Balcon de Pitres

3 Reviews

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Date of travel

Jun, 2011

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Culture / Sightseeing

The southern slopes of the Sierra Nevada mountain range in Andalucia, Spain made famous first by Gerald Brenan in his book South of Granada and later by Chris Stewart in Driving Over Lemons are known as Las Alpujarras.

An area with abundant water from the melting snow means a green and lush land, rising and falling with its hills and valleys, where settlements sprung up on the slopes creating the picturesque white hillside towns we find today.

Pitres is one of those towns and the campsite we stayed in just a minute or twos walk from its hub. Like many areas here the campsite was grassy and green with its own well watering the lawns and wide array of trees.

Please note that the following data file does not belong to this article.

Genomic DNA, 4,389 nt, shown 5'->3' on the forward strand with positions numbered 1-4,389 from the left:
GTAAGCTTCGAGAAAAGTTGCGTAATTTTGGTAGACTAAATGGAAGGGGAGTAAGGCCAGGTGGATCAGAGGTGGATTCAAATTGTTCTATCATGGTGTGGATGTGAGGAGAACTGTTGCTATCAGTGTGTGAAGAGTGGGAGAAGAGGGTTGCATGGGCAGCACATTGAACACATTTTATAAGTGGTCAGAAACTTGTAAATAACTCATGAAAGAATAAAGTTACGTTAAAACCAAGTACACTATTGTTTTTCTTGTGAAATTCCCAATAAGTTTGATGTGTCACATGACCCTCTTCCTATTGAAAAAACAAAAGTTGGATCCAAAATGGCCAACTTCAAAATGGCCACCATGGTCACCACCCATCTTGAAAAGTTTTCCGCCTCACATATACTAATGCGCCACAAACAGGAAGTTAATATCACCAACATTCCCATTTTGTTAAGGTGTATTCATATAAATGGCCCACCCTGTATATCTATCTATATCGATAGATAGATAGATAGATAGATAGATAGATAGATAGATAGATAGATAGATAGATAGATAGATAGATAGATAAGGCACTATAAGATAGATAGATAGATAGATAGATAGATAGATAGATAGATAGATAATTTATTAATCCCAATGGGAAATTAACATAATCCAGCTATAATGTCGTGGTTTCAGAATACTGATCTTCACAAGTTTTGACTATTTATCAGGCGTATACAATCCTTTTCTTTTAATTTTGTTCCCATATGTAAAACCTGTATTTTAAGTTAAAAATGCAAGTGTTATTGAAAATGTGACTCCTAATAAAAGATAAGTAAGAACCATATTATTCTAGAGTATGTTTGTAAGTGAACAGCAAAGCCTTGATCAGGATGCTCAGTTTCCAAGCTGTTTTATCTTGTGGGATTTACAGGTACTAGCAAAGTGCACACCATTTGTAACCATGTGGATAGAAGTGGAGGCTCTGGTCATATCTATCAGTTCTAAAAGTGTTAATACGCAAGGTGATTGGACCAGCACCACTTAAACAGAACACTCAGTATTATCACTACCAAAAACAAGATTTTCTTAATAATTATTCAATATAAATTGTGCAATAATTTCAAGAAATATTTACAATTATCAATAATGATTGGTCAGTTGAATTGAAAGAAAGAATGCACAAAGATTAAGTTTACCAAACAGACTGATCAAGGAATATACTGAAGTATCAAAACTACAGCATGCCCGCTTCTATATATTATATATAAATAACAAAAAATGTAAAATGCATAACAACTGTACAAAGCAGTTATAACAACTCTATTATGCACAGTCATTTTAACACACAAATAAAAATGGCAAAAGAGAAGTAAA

We chose the highest pitch with lovely views across the slopes towards the Mediterranean Sea. Many trees threw ample and welcome shade around as we pitched our small overnight tent to the sound of some classical clarinet pracatice wafting across the site.

The bar was typically Spanish with a large TV, thankfully not on and a pool table on which we reminisced with some awful shots. Then quickly retired out to the delighful beer garden where an obliging squirrel dashed across and up a tree. That´s the first time I´ve seen a squirrel´s nest.

We also strolled down the winding tree-lined drive to a bar in town that drooped wisteria overhead and sampled a very nice local white wine.

Both of us agreed we´d happily return with a bigger tent and for a longer period to explore more of the area or to relax more! 


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